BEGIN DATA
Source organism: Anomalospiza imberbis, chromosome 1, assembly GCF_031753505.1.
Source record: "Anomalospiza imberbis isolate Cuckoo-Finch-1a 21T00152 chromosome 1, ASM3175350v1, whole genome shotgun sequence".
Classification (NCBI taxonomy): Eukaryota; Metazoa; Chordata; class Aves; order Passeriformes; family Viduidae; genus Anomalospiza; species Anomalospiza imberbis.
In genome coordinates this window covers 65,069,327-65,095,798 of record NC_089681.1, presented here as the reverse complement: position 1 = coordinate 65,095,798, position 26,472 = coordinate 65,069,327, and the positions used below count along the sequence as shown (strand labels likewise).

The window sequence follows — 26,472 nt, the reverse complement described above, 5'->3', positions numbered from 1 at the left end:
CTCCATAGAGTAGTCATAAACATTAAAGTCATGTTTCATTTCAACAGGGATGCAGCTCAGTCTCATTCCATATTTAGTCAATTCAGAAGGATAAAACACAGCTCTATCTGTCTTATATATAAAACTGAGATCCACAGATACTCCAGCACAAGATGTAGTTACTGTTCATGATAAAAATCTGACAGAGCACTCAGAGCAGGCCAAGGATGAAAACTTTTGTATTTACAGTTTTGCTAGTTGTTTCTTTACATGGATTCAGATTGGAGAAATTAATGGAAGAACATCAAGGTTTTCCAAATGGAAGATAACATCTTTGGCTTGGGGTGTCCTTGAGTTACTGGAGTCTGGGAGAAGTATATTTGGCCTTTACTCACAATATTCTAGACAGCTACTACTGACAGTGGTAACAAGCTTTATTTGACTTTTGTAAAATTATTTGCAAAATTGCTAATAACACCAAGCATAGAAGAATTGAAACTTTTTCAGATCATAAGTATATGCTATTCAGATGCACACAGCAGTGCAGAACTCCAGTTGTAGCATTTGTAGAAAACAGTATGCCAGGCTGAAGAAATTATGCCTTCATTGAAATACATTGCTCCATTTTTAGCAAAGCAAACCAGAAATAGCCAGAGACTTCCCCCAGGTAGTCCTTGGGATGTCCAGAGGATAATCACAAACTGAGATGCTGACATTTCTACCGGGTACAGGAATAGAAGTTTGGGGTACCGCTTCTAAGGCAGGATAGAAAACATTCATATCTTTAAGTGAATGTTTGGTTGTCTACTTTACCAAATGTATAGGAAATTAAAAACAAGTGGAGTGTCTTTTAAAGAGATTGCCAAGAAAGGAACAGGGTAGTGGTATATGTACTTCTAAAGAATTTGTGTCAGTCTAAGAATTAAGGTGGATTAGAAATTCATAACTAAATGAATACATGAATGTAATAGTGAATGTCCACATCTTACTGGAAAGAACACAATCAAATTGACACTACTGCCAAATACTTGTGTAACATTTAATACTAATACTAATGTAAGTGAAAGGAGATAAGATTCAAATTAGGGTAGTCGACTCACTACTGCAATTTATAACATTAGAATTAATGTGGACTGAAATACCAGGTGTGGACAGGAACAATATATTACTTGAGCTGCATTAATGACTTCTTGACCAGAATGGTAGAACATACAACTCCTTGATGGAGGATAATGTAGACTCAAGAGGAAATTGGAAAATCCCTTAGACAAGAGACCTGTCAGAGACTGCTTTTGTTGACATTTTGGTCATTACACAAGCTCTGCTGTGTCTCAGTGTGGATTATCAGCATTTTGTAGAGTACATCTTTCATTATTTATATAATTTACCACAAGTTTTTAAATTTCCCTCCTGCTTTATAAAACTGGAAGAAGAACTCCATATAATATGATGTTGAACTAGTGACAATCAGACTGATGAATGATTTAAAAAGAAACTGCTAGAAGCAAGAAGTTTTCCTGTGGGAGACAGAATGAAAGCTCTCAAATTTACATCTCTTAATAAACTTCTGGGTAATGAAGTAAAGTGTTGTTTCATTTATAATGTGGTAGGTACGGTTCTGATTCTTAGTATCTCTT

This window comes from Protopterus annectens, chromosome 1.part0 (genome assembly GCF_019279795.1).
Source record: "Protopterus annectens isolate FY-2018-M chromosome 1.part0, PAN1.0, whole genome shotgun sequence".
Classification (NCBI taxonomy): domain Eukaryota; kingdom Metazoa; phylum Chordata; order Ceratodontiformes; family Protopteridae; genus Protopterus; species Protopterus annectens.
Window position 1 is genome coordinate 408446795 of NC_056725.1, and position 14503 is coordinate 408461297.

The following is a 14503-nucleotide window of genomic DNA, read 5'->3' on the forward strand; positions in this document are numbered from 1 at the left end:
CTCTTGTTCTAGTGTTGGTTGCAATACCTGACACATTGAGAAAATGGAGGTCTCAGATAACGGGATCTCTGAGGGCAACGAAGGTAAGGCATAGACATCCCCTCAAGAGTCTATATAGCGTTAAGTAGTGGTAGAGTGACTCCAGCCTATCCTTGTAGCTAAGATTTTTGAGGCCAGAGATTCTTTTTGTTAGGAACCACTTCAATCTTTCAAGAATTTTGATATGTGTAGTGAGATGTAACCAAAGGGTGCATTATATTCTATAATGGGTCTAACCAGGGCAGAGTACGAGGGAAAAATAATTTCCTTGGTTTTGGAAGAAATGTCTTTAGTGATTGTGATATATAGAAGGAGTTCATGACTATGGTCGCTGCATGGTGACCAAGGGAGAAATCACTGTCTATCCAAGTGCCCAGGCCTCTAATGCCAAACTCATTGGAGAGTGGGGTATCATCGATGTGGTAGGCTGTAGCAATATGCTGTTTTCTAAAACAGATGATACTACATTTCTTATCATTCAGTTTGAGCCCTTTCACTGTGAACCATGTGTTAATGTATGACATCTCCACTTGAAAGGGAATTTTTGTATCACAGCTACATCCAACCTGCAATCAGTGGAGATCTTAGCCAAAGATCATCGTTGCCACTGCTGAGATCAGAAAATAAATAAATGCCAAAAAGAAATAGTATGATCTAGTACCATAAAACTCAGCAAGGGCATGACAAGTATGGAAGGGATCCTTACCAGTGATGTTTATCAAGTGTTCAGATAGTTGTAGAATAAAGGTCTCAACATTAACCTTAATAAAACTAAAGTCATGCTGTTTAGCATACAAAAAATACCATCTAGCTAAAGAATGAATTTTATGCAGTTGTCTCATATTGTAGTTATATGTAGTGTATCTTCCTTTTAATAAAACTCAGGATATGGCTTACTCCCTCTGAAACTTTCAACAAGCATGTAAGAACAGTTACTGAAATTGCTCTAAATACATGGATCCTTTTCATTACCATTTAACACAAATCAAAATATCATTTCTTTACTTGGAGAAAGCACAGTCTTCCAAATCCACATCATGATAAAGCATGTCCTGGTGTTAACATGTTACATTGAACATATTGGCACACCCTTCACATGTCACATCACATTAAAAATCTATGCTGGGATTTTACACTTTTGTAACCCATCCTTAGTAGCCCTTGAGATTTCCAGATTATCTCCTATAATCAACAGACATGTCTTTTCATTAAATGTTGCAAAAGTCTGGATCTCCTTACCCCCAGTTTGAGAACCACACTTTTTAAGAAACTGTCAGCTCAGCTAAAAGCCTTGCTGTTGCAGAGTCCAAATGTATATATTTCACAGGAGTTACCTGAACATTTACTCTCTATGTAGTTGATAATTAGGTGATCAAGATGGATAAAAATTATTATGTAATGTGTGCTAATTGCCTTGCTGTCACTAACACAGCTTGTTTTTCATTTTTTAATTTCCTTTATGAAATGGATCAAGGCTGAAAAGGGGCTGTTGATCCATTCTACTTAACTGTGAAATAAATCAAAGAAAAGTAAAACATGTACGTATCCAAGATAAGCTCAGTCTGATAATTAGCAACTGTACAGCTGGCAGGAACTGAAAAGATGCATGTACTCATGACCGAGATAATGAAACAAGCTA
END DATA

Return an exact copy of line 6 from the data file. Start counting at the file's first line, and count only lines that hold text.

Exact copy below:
CTCCATAGAGTAGTCATAAACATTAAAGTCATGTTTCATTTCAACAGGGATGCAGCTCAGTCTCATTCCATATTTAGTCAATTCAGAAGGATAAAACACAGCTCTATCTGTCTTATATATAAAACTGAGATCCACAGATACTCCAGCACAAGATGTAGTTACTGTTCATGATAAAAATCTGACAGAGCACTCAGAGCAGGCCAAGGATGAAAACTTTTGTATTTACAGTTTTGCTAGTTGTTTCTTTACATGGATTCAGATTGGAGAAATTAATGGAAGAACATCAAGGTTTTCCAAATGGAAGATAACATCTTTGGCTTGGGGTGTCCTTGAGTTACTGGAGTCTGGGAGAAGTATATTTGGCCTTTACTCACAATATTCTAGACAGCTACTACTGACAGTGGTAACAAGCTTTATTTGACTTTTGTAAAATTATTTGCAAAATTGCTAATAACACCAAGCATAGAAGAATTGAAACTTTTTCAGATCATAAGTATATGCTATTCAGATGCACACAGCAGTGCAGAACTCCAGTTGTAGCATTTGTAGAAAACAGTATGCCAGGCTGAAGAAATTATGCCTTCATTGAAATACATTGCTCCATTTTTAGCAAAGCAAACCAGAAATAGCCAGAGACTTCCCCCAGGTAGTCCTTGGGATGTCCAGAGGATAATCACAAACTGAGATGCTGACATTTCTACCGGGTACAGGAATAGAAGTTTGGGGTACCGCTTCTAAGGCAGGATAGAAAACATTCATATCTTTAAGTGAATGTTTGGTTGTCTACTTTACCAAATGTATAGGAAATTAAAAACAAGTGGAGTGTCTTTTAAAGAGATTGCCAAGAAAGGAACAGGGTAGTGGTATATGTACTTCTAAAGAATTTGTGTCAGTCTAAGAATTAAGGTGGATTAGAAATTCATAACTAAATGAATACATGAATGTAATAGTGAATGTCCACATCTTACTGGAAAGAACACAATCAAATTGACACTACTGCCAAATACTTGTGTAACATTTAATACTAATACTAATGTAAGTGAAAGGAGATAAGATTCAAATTAGGGTAGTCGACTCACTACTGCAATTTATAACATTAGAATTAATGTGGACTGAAATACCAGGTGTGGACAGGAACAATATATTACTTGAGCTGCATTAATGACTTCTTGACCAGAATGGTAGAACATACAACTCCTTGATGGAGGATAATGTAGACTCAAGAGGAAATTGGAAAATCCCTTAGACAAGAGACCTGTCAGAGACTGCTTTTGTTGACATTTTGGTCATTACACAAGCTCTGCTGTGTCTCAGTGTGGATTATCAGCATTTTGTAGAGTACATCTTTCATTATTTATATAATTTACCACAAGTTTTTAAATTTCCCTCCTGCTTTATAAAACTGGAAGAAGAACTCCATATAATATGATGTTGAACTAGTGACAATCAGACTGATGAATGATTTAAAAAGAAACTGCTAGAAGCAAGAAGTTTTCCTGTGGGAGACAGAATGAAAGCTCTCAAATTTACATCTCTTAATAAACTTCTGGGTAATGAAGTAAAGTGTTGTTTCATTTATAATGTGGTAGGTACGGTTCTGATTCTTAGTATCTCTT